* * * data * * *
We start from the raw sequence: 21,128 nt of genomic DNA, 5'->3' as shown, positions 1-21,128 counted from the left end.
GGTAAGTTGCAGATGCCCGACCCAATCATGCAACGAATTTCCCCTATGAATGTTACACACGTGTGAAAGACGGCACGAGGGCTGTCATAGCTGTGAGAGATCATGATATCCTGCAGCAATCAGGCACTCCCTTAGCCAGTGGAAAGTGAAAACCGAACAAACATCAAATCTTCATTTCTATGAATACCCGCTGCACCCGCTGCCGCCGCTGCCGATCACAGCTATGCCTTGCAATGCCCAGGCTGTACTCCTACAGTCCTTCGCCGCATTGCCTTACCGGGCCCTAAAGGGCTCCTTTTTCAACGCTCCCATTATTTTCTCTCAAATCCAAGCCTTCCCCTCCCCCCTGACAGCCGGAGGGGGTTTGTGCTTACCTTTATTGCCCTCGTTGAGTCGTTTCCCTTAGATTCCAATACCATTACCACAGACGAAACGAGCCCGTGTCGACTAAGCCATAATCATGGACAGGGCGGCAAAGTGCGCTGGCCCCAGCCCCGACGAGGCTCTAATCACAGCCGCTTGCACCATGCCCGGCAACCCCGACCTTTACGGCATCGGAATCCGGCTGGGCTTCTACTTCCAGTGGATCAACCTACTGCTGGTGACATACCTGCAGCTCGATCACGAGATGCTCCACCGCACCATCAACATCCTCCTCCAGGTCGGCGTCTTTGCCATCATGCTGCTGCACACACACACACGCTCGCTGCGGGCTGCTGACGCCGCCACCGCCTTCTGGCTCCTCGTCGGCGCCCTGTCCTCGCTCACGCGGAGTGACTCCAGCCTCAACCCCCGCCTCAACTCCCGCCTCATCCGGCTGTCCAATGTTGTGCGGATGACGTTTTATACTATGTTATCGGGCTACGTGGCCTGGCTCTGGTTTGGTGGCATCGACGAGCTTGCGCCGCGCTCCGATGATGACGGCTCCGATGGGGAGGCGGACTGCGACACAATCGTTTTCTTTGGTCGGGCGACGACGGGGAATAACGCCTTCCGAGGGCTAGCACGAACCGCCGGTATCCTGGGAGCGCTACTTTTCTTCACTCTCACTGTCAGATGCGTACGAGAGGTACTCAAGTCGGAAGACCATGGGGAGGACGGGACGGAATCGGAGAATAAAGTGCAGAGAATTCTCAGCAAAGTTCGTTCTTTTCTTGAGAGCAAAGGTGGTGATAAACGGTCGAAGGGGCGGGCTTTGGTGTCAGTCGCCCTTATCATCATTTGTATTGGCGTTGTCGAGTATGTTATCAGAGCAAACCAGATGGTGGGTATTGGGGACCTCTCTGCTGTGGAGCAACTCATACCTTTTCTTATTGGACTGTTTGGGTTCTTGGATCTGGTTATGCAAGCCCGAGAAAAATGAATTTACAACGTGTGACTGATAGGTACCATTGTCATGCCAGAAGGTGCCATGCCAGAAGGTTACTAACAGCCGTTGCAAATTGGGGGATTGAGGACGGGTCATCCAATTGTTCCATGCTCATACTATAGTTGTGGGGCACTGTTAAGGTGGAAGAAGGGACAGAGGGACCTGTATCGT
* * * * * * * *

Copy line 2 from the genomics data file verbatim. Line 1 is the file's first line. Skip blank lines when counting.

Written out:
GGTAAGTTGCAGATGCCCGACCCAATCATGCAACGAATTTCCCCTATGAATGTTACACACGTGTGAAAGACGGCACGAGGGCTGTCATAGCTGTGAGAGATCATGATATCCTGCAGCAATCAGGCACTCCCTTAGCCAGTGGAAAGTGAAAACCGAACAAACATCAAATCTTCATTTCTATGAATACCCGCTGCACCCGCTGCCGCCGCTGCCGATCACAGCTATGCCTTGCAATGCCCAGGCTGTACTCCTACAGTCCTTCGCCGCATTGCCTTACCGGGCCCTAAAGGGCTCCTTTTTCAACGCTCCCATTATTTTCTCTCAAATCCAAGCCTTCCCCTCCCCCCTGACAGCCGGAGGGGGTTTGTGCTTACCTTTATTGCCCTCGTTGAGTCGTTTCCCTTAGATTCCAATACCATTACCACAGACGAAACGAGCCCGTGTCGACTAAGCCATAATCATGGACAGGGCGGCAAAGTGCGCTGGCCCCAGCCCCGACGAGGCTCTAATCACAGCCGCTTGCACCATGCCCGGCAACCCCGACCTTTACGGCATCGGAATCCGGCTGGGCTTCTACTTCCAGTGGATCAACCTACTGCTGGTGACATACCTGCAGCTCGATCACGAGATGCTCCACCGCACCATCAACATCCTCCTCCAGGTCGGCGTCTTTGCCATCATGCTGCTGCACACACACACACGCTCGCTGCGGGCTGCTGACGCCGCCACCGCCTTCTGGCTCCTCGTCGGCGCCCTGTCCTCGCTCACGCGGAGTGACTCCAGCCTCAACCCCCGCCTCAACTCCCGCCTCATCCGGCTGTCCAATGTTGTGCGGATGACGTTTTATACTATGTTATCGGGCTACGTGGCCTGGCTCTGGTTTGGTGGCATCGACGAGCTTGCGCCGCGCTCCGATGATGACGGCTCCGATGGGGAGGCGGACTGCGACACAATCGTTTTCTTTGGTCGGGCGACGACGGGGAATAACGCCTTCCGAGGGCTAGCACGAACCGCCGGTATCCTGGGAGCGCTACTTTTCTTCACTCTCACTGTCAGATGCGTACGAGAGGTACTCAAGTCGGAAGACCATGGGGAGGACGGGACGGAATCGGAGAATAAAGTGCAGAGAATTCTCAGCAAAGTTCGTTCTTTTCTTGAGAGCAAAGGTGGTGATAAACGGTCGAAGGGGCGGGCTTTGGTGTCAGTCGCCCTTATCATCATTTGTATTGGCGTTGTCGAGTATGTTATCAGAGCAAACCAGATGGTGGGTATTGGGGACCTCTCTGCTGTGGAGCAACTCATACCTTTTCTTATTGGACTGTTTGGGTTCTTGGATCTGGTTATGCAAGCCCGAGAAAAATGAATTTACAACGTGTGACTGATAGGTACCATTGTCATGCCAGAAGGTGCCATGCCAGAAGGTTACTAACAGCCGTTGCAAATTGGGGGATTGAGGACGGGTCATCCAATTGTTCCATGCTCATACTATAGTTGTGGGGCACTGTTAAGGTGGAAGAAGGGACAGAGGGACCTGTATCGT